« McCain Finds Lynn's Responses "Disappointing" | Main | We Don't Need Any Additional Plutonium Pits »

Jan 30, 2009


Per Peterson

The problem is not so much with the current Design Basis Threat description. Instead it is with the use of a DBT approach in the first place.

On the safety side, the Three Mile Island accident taught us that the use of a near worst-case Design Basis Accident (large break loss of coolant) for the design of safety systems and training of personnel, instead of focusing the majority of effort on identifying and designing/training for the most likely accidents (e.g., small break loss of coolant accidents).

Terrorists are strategic actors. They select which targets to devote their resources to attack based upon their assessment of the probability that they can succeed and the consequences that they can generate. The most important thing to do is to devote resources to protecting those targets that terrorists are more likely to choose, and as those targets are better protected and terrorists look elsewhere, to protect the next target the terrorist is likely to choose, and so on, applying this approach to allocate defensive resources to both nuclear and non-nuclear targets.

The current DBT causes a very large misallocation of resources. For example, there is a wide range of potential consequences from attacks on different U.S. nuclear plants, but the DBT approach does not require any greater protection for a plant that terrorists would be more likely to target like Oyster Creek (which is near a densely populated area), than one that terrorists would be less likely to target like Palo Verde (which has a very sparse population around it).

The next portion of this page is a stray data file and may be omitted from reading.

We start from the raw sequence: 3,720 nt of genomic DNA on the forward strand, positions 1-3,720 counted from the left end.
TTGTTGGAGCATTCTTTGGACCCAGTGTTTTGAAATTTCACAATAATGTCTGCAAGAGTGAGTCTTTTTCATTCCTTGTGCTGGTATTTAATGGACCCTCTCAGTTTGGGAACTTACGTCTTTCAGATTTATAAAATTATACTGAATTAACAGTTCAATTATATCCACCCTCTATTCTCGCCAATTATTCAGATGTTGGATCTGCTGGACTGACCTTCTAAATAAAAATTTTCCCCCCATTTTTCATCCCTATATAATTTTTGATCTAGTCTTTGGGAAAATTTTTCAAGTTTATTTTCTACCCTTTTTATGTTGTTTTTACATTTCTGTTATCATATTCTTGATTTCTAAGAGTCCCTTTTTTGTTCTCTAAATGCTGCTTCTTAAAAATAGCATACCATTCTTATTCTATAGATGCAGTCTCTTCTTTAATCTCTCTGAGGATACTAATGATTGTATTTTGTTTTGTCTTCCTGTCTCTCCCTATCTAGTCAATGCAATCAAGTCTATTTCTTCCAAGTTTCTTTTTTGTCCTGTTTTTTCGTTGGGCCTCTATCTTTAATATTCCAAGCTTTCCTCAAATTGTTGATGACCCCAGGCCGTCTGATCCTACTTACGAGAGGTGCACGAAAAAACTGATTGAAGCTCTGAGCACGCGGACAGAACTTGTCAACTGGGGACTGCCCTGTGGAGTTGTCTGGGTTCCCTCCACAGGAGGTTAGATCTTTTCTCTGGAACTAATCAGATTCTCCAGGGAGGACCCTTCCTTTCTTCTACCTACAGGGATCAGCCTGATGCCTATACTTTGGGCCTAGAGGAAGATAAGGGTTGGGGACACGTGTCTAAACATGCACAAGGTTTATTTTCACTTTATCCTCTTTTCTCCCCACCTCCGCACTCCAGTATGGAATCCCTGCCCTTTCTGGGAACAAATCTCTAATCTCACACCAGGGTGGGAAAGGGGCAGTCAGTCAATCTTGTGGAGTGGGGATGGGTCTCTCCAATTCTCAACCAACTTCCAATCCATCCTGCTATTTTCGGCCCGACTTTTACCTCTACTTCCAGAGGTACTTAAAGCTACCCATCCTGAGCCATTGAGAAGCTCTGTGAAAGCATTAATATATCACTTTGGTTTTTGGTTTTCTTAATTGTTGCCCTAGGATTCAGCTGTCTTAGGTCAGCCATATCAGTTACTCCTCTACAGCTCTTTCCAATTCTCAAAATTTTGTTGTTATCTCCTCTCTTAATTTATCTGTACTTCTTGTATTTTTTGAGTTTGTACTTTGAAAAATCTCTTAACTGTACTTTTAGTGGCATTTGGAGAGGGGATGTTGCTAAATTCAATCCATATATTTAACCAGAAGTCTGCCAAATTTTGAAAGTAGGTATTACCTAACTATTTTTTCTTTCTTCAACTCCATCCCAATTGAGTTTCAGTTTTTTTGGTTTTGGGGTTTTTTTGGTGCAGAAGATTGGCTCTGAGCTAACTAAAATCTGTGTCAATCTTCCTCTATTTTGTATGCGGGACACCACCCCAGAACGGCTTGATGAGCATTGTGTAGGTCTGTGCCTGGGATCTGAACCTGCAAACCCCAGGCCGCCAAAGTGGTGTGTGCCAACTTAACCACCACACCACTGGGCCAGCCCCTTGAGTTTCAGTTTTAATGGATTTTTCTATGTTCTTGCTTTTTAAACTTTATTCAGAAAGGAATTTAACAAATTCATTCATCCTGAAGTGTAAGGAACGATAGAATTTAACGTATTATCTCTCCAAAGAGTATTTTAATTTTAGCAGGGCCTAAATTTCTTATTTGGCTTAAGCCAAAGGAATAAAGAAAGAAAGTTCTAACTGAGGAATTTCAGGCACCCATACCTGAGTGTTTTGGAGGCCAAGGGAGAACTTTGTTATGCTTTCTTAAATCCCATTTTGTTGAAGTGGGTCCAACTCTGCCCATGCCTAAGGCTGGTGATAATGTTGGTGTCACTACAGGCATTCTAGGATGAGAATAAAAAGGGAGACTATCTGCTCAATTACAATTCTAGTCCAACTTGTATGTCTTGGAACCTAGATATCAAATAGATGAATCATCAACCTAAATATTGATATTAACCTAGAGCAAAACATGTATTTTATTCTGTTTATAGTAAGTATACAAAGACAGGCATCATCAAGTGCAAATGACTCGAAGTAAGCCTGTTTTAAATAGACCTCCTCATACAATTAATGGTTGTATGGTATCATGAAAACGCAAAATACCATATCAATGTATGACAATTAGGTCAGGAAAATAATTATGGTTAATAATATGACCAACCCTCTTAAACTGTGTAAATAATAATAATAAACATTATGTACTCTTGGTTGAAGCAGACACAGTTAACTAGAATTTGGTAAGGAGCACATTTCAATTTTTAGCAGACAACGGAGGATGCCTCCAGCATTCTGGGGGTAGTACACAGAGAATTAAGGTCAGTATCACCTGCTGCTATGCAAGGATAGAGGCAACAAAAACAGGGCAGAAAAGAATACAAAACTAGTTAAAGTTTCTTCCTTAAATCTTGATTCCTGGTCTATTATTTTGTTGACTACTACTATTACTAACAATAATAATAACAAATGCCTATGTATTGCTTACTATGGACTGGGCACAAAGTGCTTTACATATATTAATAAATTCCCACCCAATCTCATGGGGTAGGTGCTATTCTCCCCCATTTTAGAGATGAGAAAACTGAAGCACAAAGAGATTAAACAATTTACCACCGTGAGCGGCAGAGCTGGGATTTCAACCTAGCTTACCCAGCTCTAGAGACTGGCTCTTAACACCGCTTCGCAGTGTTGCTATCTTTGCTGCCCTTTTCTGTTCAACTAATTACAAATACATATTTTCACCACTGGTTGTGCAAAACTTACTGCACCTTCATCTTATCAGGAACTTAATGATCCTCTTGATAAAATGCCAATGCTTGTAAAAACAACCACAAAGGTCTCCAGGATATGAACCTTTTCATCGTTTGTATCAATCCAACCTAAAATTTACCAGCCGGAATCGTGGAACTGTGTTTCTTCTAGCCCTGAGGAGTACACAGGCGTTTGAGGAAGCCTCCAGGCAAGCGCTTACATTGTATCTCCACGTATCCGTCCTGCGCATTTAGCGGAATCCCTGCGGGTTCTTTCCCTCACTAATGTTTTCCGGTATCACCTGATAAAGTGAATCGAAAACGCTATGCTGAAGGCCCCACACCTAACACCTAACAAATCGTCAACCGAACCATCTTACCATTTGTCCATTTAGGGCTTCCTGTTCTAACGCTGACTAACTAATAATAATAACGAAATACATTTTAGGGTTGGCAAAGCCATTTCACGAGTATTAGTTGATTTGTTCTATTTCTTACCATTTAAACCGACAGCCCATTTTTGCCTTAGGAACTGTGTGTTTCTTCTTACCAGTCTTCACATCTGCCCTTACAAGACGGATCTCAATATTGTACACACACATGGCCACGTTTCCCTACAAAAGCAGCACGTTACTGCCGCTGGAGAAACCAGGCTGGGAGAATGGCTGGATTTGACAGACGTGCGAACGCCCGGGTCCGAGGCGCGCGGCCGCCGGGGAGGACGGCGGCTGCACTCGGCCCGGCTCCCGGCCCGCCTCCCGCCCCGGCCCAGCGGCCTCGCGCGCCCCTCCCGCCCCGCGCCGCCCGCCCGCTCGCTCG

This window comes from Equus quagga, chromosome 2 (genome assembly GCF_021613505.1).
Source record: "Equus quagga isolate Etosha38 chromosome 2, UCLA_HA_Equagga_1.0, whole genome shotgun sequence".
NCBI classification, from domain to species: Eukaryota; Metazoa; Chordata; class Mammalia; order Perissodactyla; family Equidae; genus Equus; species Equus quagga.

Likewise the DBT prescribes the amount of information that terrorists must be assumed to have about a plant. Thus the DBT approach provides no basis to determine whether it is better to invest enhanced personnel reliability programs to reduce the potential access to insider information and assistance, versus more guns and guards.

The DBT provides no basis to determine whether it is more effective to invest in counter terrorism and police capabilities that can identify the signatures generated by terrorist preparations and stop attacks from happening in the first place (against all kinds of targets), versus in attempting to harden all of the targets to resist the attacks.

Likewise the DBT approach provides no basis to optimize between the investment in hardening targets, versus capabilities to mitigate consequences and perform emergency response, which are investments that can also be applied to respond to non-nuclear attacks and to accidents and natural disasters.

In our approach to physical security, we are still living in a pre-TMI world using pre-TMI policies and tools. We learned an enormous amount from the TMI accident that is applicable to improving our approach to security as well. What we really need is new NRC commissioners who will push to fix the current flaws of the DBT approach.


Be careful what you wish for. Many nuclear plants already have a guard force larger and more capable than their county police force. Expanding the DBT will require some utilities to have a larger force than their state national guard. Do you really want a private company with the defacto capability to overthrow the government, and the rate increase that will be needed to pay for it?

We're already paying the government to protect us from military threats. Let them handle it.


President Obama should act right away.
David Lochbaum for Commissioner.

The comments to this entry are closed.